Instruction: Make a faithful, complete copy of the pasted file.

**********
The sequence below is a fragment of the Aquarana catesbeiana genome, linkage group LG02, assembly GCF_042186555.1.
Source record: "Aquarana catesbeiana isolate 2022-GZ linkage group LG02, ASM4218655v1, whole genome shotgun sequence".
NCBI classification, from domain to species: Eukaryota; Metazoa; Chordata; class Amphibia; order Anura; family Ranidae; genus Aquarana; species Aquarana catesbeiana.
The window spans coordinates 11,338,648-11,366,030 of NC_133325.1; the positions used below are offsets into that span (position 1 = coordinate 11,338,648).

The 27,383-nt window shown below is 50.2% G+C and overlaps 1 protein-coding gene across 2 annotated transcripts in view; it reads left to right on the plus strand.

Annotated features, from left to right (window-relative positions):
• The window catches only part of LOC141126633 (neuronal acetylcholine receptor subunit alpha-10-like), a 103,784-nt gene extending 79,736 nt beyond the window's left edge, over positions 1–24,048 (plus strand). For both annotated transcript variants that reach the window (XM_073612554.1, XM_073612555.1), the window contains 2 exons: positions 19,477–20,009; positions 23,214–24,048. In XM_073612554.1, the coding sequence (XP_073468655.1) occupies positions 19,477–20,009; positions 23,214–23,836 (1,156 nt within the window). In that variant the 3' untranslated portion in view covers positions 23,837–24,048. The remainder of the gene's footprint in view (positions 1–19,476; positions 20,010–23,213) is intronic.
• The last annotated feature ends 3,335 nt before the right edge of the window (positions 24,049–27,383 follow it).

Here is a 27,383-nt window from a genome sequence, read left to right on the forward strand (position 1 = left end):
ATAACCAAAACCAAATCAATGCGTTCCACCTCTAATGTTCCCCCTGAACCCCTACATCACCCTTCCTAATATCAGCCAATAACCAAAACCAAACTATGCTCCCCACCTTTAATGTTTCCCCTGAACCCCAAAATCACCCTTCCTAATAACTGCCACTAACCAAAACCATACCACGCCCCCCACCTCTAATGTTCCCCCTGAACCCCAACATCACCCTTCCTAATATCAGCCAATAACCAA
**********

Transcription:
The sequence below is a fragment of the Aquarana catesbeiana genome, linkage group LG02, assembly GCF_042186555.1.
Source record: "Aquarana catesbeiana isolate 2022-GZ linkage group LG02, ASM4218655v1, whole genome shotgun sequence".
NCBI classification, from domain to species: Eukaryota; Metazoa; Chordata; class Amphibia; order Anura; family Ranidae; genus Aquarana; species Aquarana catesbeiana.
The window spans coordinates 11,338,648-11,366,030 of NC_133325.1; the positions used below are offsets into that span (position 1 = coordinate 11,338,648).

The 27,383-nt window shown below is 50.2% G+C and overlaps 1 protein-coding gene across 2 annotated transcripts in view; it reads left to right on the plus strand.

Annotated features, from left to right (window-relative positions):
• The window catches only part of LOC141126633 (neuronal acetylcholine receptor subunit alpha-10-like), a 103,784-nt gene extending 79,736 nt beyond the window's left edge, over positions 1–24,048 (plus strand). For both annotated transcript variants that reach the window (XM_073612554.1, XM_073612555.1), the window contains 2 exons: positions 19,477–20,009; positions 23,214–24,048. In XM_073612554.1, the coding sequence (XP_073468655.1) occupies positions 19,477–20,009; positions 23,214–23,836 (1,156 nt within the window). In that variant the 3' untranslated portion in view covers positions 23,837–24,048. The remainder of the gene's footprint in view (positions 1–19,476; positions 20,010–23,213) is intronic.
• The last annotated feature ends 3,335 nt before the right edge of the window (positions 24,049–27,383 follow it).

Here is a 27,383-nt window from a genome sequence, read left to right on the forward strand (position 1 = left end):
ATAACCAAAACCAAATCAATGCGTTCCACCTCTAATGTTCCCCCTGAACCCCTACATCACCCTTCCTAATATCAGCCAATAACCAAAACCAAACTATGCTCCCCACCTTTAATGTTTCCCCTGAACCCCAAAATCACCCTTCCTAATAACTGCCACTAACCAAAACCATACCACGCCCCCCACCTCTAATGTTCCCCCTGAACCCCAACATCACCCTTCCTAATATCAGCCAATAACCAA